In its place comes a sort of biblical oppression that would be in Christian name, EPHPHATHA. Through this Christian word on the official university seal, there would be no freedom of expression, no freedom of religion, no independent academic disciplines, and no place for scientific progress. In short, it would be our worst nightmare.

1) Home again at Gallaudet University;

2) The acceptance of ASL in the academy;

3) The nature and persistence of the linguistic research;

4) The power of ASL to influence and shape the human mind;

5) The character of faculty as it shapes intellectual life of the Deaf;

Is Gallaudet University a place of safety, where ASL becomes the focus? Is ASL home or fading?

The understanding of an economic system that oppress ASL and Deaf people be replaced with a system that meets the needs of the Audism. To that end, ASL pays tribute to Deaf people. It is the voice of thousands and thousands of everyday Deaf people who are fighting to preserve ASL and Deaf culture in crisis.

14 years ago. October 31, 2006. Washington Post editorial: Gallaudet Loss. Don’t we all remember that Post article or have we forgotten it? We need to review that again and again.

Despite more aggressive and often dishonest tactics, Gallaudet University public relations are encountering resistance on campus, not only students, but also faculty, staff, and alumni.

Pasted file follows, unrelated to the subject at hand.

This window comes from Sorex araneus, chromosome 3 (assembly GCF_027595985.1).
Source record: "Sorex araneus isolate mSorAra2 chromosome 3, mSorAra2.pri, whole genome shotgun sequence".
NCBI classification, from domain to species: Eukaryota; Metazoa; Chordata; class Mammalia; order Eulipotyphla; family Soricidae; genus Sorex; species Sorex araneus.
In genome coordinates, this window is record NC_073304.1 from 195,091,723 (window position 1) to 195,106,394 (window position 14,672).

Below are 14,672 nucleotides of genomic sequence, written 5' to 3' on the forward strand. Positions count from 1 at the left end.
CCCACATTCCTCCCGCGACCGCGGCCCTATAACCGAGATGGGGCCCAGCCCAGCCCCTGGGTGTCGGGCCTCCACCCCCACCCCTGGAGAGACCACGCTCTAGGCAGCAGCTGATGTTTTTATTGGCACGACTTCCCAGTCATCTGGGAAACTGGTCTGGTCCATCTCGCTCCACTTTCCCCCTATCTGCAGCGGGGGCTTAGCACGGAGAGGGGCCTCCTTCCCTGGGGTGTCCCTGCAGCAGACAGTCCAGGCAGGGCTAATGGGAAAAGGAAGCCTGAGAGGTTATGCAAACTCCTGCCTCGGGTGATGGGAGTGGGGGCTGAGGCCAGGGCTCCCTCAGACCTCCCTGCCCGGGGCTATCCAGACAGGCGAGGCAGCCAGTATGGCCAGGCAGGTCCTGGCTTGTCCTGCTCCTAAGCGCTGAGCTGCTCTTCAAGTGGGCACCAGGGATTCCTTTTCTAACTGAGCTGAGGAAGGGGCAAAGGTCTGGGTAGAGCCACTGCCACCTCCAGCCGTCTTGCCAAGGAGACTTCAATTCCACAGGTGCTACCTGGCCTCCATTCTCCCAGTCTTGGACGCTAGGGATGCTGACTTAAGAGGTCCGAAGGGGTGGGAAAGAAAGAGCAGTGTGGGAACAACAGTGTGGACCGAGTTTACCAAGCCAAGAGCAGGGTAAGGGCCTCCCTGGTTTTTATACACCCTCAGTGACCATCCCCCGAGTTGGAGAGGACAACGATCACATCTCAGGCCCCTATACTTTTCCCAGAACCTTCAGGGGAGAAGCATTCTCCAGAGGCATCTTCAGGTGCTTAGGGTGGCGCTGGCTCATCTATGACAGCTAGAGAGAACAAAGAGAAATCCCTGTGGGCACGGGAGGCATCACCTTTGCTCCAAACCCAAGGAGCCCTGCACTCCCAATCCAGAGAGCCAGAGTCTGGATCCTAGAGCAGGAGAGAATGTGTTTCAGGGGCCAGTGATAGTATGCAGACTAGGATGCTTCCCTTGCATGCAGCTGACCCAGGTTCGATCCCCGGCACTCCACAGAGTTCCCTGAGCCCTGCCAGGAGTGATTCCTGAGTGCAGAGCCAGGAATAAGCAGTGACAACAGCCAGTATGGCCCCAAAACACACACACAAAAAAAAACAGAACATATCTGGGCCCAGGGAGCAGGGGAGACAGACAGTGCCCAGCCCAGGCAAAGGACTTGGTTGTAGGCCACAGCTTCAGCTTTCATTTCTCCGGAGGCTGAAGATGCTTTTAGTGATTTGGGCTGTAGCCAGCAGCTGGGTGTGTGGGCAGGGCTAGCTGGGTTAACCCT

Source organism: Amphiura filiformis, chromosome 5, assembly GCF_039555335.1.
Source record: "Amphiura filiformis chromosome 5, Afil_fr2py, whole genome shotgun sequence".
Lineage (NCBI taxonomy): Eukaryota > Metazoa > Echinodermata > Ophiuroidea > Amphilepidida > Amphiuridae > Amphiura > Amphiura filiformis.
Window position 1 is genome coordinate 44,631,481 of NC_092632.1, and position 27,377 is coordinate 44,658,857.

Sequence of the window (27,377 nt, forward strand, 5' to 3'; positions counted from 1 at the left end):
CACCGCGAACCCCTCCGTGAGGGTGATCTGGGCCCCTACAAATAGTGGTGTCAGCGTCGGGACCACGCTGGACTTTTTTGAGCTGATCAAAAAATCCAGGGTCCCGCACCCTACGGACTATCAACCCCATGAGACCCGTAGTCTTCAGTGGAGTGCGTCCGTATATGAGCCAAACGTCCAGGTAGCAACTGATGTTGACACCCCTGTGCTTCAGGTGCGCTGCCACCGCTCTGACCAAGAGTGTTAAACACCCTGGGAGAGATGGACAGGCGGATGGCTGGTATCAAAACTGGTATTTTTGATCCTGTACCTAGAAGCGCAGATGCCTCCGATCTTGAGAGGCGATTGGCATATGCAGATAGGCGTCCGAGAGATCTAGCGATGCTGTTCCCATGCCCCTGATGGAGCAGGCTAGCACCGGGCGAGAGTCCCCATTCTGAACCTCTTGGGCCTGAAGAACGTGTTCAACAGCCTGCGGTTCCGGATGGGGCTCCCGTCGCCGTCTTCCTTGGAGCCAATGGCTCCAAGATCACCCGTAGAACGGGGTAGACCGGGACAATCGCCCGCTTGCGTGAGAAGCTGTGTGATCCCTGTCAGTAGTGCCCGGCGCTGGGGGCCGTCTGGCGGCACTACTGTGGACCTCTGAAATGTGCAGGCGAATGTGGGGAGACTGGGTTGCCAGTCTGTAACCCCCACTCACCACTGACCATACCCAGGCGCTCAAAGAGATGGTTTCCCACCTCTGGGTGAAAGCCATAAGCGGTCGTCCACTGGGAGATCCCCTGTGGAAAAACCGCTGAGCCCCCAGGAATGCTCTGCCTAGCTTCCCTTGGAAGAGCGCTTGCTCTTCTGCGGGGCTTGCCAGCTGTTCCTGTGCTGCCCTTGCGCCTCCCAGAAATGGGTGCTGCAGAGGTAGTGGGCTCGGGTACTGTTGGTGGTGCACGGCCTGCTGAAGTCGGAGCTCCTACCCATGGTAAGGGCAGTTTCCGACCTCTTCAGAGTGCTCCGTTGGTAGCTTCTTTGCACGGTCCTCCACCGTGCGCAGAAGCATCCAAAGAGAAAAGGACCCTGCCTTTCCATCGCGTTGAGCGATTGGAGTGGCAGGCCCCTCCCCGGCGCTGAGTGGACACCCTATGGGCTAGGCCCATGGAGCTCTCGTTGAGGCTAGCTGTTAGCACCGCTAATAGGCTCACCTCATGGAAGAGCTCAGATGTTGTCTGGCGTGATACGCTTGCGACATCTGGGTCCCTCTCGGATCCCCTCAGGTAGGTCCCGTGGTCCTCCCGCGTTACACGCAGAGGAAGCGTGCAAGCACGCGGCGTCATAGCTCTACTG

That leads to a newspaper letter, The Examiner written technically a letter to the editor by once again, Brian Riley in 2006: Protestors are trying to save Gallaudet University for the future has proved social problems today.

What happened to Gallaudet University unique because it is where ASL is best used comparing between 1988 and 2020? There are so many areas of scholarship in Gallaudet University that cry for betterment, and we need more insightful leaders to create a Deaf-centered path for all of us to be hungry for.

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The film differences between Facundo Element and Convo is something we need to do serious critical thinking how to save Gallaudet University for the future. One of the more powerful films we need to stumble upon block of stone that sits on the “sacred ground of the Deaf” in Washington, D.C., the problem is that it is still struggling to be as Deaf-centered University.

-JT

Copyright © 2020 Jason Tozier

This text may be freely copied in its entirely only, including this copyright message.

References:

https://tinyurl.com/sf3a9uf

http://gallyprotest.org/DC_Examiner_LTE.pdf

http://gpli.blogspot.com/2006/10/letters-to-editor-examiner-oct-19-2006.html

 

Five Years Later: Carl Schroeder’s Ongoing Influence

Five years ago today, Carl Schroeder passed away. We need to remember the birthright what Carl did for Gallaudet University 30 years ago and today. He inspired the spectators on the night before the students and other people marched to the Mayflower Hotel. Even Fred Weiner shared this story for DPN25: The 7 Ducks Behind the DPN Movement produced and narrated by Benjamin Jarashow. Please see the picture of video below: